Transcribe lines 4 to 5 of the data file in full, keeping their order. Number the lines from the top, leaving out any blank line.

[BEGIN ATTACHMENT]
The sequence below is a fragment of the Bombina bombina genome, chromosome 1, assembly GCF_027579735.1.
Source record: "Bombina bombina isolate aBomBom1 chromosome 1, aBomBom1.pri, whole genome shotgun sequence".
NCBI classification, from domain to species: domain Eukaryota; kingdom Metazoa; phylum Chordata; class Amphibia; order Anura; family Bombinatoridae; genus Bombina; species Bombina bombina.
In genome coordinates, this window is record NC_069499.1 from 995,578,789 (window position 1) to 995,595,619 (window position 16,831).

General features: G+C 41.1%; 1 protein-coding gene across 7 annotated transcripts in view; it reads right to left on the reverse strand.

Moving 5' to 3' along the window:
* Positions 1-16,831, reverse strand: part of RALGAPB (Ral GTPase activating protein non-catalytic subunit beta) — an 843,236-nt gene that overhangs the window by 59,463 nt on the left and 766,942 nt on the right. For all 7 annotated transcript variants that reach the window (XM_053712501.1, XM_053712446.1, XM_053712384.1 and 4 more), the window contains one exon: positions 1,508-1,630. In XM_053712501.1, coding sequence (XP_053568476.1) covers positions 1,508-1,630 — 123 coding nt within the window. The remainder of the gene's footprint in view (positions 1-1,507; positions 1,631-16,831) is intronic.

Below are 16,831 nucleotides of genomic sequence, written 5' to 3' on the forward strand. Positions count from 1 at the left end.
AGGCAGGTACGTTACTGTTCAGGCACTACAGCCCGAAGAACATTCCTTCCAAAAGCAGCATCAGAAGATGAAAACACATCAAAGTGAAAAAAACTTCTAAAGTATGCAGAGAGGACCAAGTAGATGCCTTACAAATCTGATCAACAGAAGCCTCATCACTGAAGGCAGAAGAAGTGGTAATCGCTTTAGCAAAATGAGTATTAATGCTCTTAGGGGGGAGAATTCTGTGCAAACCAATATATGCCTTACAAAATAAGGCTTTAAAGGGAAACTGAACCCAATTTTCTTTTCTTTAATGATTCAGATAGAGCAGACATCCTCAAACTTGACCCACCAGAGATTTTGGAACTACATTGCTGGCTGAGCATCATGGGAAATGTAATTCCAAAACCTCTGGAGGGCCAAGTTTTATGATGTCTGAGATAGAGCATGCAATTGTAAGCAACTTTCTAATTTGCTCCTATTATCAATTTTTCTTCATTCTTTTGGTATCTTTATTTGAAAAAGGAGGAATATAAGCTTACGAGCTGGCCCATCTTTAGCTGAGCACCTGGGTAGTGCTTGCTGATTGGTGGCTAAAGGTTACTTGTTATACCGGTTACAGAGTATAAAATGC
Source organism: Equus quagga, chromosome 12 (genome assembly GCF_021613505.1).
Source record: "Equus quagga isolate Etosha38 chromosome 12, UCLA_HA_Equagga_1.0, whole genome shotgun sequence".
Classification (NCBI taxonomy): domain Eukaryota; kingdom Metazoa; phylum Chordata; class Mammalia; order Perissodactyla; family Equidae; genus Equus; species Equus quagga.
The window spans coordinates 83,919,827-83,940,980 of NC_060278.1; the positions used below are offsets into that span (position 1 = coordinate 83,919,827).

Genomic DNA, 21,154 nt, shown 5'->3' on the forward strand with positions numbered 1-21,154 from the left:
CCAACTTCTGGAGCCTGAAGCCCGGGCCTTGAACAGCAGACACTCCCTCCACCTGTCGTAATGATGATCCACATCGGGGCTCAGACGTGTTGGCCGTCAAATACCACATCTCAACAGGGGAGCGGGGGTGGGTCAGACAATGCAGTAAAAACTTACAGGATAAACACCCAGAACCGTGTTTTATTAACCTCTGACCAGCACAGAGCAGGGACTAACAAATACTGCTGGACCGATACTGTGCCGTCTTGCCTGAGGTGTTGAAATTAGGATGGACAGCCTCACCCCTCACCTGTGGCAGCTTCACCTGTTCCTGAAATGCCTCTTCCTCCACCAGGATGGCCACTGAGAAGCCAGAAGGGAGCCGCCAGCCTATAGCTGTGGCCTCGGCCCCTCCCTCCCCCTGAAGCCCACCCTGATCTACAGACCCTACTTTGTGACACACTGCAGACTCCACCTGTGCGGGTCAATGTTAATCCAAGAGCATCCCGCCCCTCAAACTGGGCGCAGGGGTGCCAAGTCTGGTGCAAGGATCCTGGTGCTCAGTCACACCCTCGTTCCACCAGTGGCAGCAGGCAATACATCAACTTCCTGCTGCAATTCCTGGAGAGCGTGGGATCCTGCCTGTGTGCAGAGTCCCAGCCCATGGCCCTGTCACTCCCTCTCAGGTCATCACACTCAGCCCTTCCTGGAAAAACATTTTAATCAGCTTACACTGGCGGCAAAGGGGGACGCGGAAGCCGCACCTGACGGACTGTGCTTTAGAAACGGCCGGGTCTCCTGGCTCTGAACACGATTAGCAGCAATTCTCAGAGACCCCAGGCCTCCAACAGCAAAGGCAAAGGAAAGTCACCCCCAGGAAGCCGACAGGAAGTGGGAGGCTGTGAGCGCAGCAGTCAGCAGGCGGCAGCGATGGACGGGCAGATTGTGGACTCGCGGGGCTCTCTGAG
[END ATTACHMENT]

In genome coordinates, this window is record NC_069499.1 from 995,578,789 (window position 1) to 995,595,619 (window position 16,831).

General features: G+C 41.1%; 1 protein-coding gene across 7 annotated transcripts in view; it reads right to left on the reverse strand.